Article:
It has been proved that, to overcome the resistance of all the above forces, a pressure would be needed from different directions in order to more effectively remove the particles from the substrate.
This multi-direction action can be easily realized by manually brushing the module, but it is very difficult to create an automatic movement which reproduces such action.
This is the reason which prevented the manual removal to be substituted by a more affordable and economic automatic process.
It has been discovered that an epicycloidal movement of a brush is theoretically a movement very close to the ideal one (i.e. with lateral pressure from different directions) and it is relatively easy to be mechanically reproduced.
FIG. 1 shows a classic epicycloidal movement which is equivalent to the curve described by a point P on a circumference C1 with centre C and radius r=NC rotating, without sliding, on a circumference C2 with centre O and radius R=ON. The point P can be compared to a single bristle on a rotatable brush.
FIG. 2 shows a rotating brush for cleaning electronic modules according to a preferred embodiment of the present invention, which realizes a substantially epicycloidal movement when the rotating brush comes in contact with the surface of the module to be cleaned.
With reference to FIG. 2, the circular brush 201 has a hub 202 with axis of rotation 211 which can freely rotate into the bore of the cylindric shaft 203. The cylindric shaft 203 is rotatable around an axis 213. The bore of the shaft is axially displaced with respect to the axis of rotation 213 of shaft 203; this causes the axis of rotation 211 of brush 201 to be eccentric with respect to the axis of rotation 213 of shaft 203. Motor 204 is coupled to cylindric shaft 203 and is able to make it rotate. In a preferred embodiment the radius of brush 201 is between 30 mm and 60 mm, the distance between the axis 211 and the axis 213 is 1.5 mm and the cylinder 203 has a rotation speed comprised between 1500 and 4000 rpm according to the dimension of brush 201.
According to a preferred embodiment, the hub 202 of the circular brush 201 is also able to move vertically along the axis 201 into the bore of the shaft 203. To limit this vertical movement and avoid the brush 201 sliding out from the bore of the shaft 203, the hub 202 has a rim 222 which engages the recess 223. Coil spring 205 forces the brush in its lowest position while not in operation. A second coil spring 206 more strongly resilient than the first one opposes the upward movement of the brush in the bore of the shaft beyond a certain threshold.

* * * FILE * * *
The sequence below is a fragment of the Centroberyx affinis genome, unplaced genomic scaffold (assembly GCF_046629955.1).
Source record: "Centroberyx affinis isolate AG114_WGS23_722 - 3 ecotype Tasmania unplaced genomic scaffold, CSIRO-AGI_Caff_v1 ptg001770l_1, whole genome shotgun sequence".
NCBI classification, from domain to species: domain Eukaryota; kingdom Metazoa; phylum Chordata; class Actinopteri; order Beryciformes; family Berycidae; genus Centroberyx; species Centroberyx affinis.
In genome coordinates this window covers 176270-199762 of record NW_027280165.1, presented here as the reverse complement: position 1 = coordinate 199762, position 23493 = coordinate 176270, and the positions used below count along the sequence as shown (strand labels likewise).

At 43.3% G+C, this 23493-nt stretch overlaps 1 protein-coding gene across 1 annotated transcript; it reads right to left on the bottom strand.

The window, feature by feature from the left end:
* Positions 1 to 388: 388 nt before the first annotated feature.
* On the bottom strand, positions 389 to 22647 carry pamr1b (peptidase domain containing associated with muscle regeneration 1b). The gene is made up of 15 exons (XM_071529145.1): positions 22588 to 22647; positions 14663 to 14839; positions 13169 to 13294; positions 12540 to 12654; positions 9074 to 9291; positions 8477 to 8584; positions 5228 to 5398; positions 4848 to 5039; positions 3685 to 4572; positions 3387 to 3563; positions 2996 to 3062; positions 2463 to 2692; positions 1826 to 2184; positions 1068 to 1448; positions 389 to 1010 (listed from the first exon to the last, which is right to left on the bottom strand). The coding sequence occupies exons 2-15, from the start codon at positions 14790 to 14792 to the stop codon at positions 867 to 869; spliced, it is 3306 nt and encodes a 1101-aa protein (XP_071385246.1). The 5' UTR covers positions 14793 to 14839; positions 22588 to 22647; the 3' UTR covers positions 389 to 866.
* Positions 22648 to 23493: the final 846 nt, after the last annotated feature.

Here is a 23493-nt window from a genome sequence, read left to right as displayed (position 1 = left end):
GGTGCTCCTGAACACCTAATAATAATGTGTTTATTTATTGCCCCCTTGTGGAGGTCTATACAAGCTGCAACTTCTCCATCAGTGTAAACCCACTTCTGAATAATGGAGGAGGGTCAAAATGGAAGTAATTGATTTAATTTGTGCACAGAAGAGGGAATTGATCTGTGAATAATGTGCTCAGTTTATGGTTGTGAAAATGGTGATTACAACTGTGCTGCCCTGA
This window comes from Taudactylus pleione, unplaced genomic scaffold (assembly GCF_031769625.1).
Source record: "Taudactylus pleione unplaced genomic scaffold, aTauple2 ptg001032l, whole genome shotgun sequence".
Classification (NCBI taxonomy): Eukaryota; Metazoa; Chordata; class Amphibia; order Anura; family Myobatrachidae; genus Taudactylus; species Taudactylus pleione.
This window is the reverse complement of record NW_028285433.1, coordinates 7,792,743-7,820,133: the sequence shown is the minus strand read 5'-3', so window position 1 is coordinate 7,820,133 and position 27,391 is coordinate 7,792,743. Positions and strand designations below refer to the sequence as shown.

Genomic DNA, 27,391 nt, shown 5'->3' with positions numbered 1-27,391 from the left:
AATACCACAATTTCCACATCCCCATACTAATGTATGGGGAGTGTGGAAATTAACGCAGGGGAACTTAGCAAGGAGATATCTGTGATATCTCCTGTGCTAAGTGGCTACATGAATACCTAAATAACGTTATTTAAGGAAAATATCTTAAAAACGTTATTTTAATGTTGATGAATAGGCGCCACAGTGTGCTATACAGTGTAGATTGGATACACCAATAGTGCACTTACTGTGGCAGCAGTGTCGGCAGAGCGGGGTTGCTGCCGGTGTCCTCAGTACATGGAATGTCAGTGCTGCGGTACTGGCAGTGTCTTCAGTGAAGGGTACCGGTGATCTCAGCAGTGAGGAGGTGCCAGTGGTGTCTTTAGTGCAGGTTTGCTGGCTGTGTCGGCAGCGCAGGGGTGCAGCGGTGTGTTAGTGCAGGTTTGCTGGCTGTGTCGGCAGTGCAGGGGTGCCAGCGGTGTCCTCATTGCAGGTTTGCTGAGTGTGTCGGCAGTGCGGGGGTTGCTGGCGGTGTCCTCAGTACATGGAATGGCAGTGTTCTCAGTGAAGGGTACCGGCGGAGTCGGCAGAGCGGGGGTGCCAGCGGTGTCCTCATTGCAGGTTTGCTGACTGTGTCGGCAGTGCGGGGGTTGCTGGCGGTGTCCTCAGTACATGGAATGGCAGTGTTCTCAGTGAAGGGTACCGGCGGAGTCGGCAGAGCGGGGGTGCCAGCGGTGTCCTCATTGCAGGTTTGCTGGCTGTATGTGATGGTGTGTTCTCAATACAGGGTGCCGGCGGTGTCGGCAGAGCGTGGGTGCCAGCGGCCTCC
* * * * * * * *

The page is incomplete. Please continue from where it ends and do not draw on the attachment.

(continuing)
When cylinder 203 rotates and the bristles of brush 201 are free from friction, brush 201 will simply follow cylinder 203 in its rotation. When a surface (e.g. the surface of an electronic module) is brought into contact with the brush bristles, the friction will cause brush 201 to start looping on its own axis, describing epicycloidal curves. The orbit of the epicycloidal curves will depend from the strength of the friction.
In a preferred embodiment when the brushing system is rotating an elevator 209 brings an electronic module 208 in contact with the brush 201 and contrasts the opposition of coil spring 206. The spring 206 will determine the load of the brush on the module and, as mentioned above, the orbit of the epicycloidal curves. In a preferred embodiment the module is held in place by the elevator 209 by means of a vacuum 250.
An optical sensor 207 controls the elevator 209 stopping the elevation when the module reaches a predetermined position. Changing the adjustment of the sensor 207 the pressure of spring 206 will change causing a modification of the epicycloidal curves. This mechanism also allows to provide a constant pressure regardless of the wear and tear of the brush bristles.
With the action of the epicycloidal brushing described above, the particles on the module will be hit by the brush bristles from different directions and their adhesion forces will be overcome very effectively. The rotation of the brush will also cause the particles to be removed from the module before they can deposit in a different place on the module itself.
According to a preferred embodiment in FIG. 3 an air blowing jet 300 coupled to an aspirator (not shown) can be provided for the brushing system 200 to ensure the highest level of cleanliness.
In a preferred embodiment the bristles of the brush 201 are made of natural materials (e. g. camel or wild boar hair). To avoid that harmful electrostatic charges, produced by the friction of the natural bristles with a dielectric material, could damage the electronic circuits of the module, a few conductive bristles (e.g. 0.06 mm brass wires) have been inserted. These conductive bristles should be shorter than the natural bristles (e.g. 3 mm shorter) otherwise they could scratch the module substrate. In a preferred embodiment, in order to further reduce the accumulation of electrostatic charges, an ionizer 270 (or a group of ionizers) is provided.
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|U.S. Classification||15/21.1, 15/28, 15/88.2|
|Oct 14, 1997||AS||Assignment|
Owner name: INTERNATIONAL BUSINESS MACHINES CORPORATION, NEW Y
Free format text: ASSIGNMENT OF ASSIGNORS INTEREST;ASSIGNORS:BASSI, LUIGI;SPINZI, PAOLO;REEL/FRAME:008775/0967
Effective date: 19970923
|Apr 16, 2003||REMI||Maintenance fee reminder mailed|
|Sep 29, 2003||LAPS||Lapse for failure to pay maintenance fees|
|Nov 25, 2003||FP||Expired due to failure to pay maintenance fee|
Effective date: 20030928